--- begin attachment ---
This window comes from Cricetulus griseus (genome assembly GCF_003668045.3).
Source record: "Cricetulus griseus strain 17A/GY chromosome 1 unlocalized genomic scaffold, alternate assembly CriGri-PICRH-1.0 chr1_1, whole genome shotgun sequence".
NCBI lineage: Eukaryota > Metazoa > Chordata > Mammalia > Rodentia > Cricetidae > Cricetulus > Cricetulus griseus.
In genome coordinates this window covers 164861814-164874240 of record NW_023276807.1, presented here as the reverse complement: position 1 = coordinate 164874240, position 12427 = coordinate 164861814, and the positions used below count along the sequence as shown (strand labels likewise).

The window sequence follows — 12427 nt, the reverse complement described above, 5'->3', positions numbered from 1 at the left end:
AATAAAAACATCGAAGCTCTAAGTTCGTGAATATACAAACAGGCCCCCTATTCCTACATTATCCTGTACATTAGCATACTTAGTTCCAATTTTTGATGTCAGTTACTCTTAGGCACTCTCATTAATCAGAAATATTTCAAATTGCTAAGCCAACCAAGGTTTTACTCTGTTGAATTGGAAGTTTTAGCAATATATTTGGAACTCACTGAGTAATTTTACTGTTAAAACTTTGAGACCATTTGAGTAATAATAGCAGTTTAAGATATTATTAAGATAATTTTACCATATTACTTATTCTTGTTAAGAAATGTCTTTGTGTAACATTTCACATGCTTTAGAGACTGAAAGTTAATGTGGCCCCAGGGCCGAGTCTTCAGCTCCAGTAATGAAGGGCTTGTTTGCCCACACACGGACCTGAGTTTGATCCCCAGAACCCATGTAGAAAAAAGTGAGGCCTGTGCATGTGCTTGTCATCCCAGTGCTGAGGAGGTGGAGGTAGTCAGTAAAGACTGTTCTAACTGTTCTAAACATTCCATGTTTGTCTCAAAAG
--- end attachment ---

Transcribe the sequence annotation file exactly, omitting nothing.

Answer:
This window comes from Cricetulus griseus (genome assembly GCF_003668045.3).
Source record: "Cricetulus griseus strain 17A/GY chromosome 1 unlocalized genomic scaffold, alternate assembly CriGri-PICRH-1.0 chr1_1, whole genome shotgun sequence".
NCBI lineage: Eukaryota > Metazoa > Chordata > Mammalia > Rodentia > Cricetidae > Cricetulus > Cricetulus griseus.
In genome coordinates this window covers 164861814-164874240 of record NW_023276807.1, presented here as the reverse complement: position 1 = coordinate 164874240, position 12427 = coordinate 164861814, and the positions used below count along the sequence as shown (strand labels likewise).

The window sequence follows — 12427 nt, the reverse complement described above, 5'->3', positions numbered from 1 at the left end:
AATAAAAACATCGAAGCTCTAAGTTCGTGAATATACAAACAGGCCCCCTATTCCTACATTATCCTGTACATTAGCATACTTAGTTCCAATTTTTGATGTCAGTTACTCTTAGGCACTCTCATTAATCAGAAATATTTCAAATTGCTAAGCCAACCAAGGTTTTACTCTGTTGAATTGGAAGTTTTAGCAATATATTTGGAACTCACTGAGTAATTTTACTGTTAAAACTTTGAGACCATTTGAGTAATAATAGCAGTTTAAGATATTATTAAGATAATTTTACCATATTACTTATTCTTGTTAAGAAATGTCTTTGTGTAACATTTCACATGCTTTAGAGACTGAAAGTTAATGTGGCCCCAGGGCCGAGTCTTCAGCTCCAGTAATGAAGGGCTTGTTTGCCCACACACGGACCTGAGTTTGATCCCCAGAACCCATGTAGAAAAAAGTGAGGCCTGTGCATGTGCTTGTCATCCCAGTGCTGAGGAGGTGGAGGTAGTCAGTAAAGACTGTTCTAACTGTTCTAAACATTCCATGTTTGTCTCAAAAG